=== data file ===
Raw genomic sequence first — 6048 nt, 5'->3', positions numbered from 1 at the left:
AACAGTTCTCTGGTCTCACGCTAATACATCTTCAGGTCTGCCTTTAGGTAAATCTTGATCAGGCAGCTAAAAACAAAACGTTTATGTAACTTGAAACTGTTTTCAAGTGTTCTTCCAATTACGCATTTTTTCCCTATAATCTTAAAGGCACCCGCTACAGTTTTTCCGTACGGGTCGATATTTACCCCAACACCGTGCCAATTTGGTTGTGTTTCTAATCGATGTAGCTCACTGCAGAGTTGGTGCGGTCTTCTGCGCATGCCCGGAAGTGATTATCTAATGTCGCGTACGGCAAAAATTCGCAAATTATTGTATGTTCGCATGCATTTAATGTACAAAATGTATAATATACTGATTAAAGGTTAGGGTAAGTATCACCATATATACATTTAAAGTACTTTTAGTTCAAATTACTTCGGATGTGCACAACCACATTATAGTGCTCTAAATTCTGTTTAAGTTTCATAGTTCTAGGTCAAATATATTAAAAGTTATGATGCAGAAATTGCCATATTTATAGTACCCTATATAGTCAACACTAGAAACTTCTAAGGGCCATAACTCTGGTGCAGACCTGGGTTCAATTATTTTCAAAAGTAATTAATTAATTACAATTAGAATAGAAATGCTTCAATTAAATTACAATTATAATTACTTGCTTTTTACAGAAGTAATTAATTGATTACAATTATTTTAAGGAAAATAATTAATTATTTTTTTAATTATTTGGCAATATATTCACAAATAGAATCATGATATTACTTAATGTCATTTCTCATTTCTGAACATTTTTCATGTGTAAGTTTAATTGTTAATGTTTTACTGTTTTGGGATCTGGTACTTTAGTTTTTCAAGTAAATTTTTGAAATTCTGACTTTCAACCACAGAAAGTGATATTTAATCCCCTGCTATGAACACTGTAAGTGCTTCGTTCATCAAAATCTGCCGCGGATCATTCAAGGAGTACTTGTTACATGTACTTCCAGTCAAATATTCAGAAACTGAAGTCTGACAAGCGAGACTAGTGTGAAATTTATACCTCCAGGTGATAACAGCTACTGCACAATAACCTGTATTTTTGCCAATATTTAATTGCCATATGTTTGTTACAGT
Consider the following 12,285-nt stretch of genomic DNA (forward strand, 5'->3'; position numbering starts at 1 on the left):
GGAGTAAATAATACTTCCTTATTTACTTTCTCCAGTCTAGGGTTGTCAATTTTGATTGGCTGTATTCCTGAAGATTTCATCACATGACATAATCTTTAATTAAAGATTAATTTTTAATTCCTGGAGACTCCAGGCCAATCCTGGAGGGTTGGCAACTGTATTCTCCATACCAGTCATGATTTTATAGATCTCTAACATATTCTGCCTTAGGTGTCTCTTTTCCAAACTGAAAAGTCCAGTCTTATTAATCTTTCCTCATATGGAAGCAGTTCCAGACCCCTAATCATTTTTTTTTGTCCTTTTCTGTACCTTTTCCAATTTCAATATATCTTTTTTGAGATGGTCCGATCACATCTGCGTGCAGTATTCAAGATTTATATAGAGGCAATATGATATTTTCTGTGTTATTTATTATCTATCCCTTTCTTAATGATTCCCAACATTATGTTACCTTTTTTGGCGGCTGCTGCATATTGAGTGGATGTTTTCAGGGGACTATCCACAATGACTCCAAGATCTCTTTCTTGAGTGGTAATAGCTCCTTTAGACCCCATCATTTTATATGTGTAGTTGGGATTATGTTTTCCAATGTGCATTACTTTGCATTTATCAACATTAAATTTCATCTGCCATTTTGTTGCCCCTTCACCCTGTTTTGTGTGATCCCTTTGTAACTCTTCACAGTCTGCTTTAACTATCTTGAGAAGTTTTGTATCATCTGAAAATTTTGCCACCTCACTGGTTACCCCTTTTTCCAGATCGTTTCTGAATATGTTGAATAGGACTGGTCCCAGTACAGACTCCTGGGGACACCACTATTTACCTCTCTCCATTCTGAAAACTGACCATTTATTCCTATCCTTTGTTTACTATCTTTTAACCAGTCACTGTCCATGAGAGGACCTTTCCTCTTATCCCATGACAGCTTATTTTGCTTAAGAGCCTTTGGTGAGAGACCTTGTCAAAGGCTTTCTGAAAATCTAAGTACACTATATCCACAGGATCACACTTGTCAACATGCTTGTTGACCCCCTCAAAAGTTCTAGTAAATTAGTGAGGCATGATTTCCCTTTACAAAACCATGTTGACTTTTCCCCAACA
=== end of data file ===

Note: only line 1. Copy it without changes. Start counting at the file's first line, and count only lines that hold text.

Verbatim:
Raw genomic sequence first — 6048 nt, 5'->3', positions numbered from 1 at the left: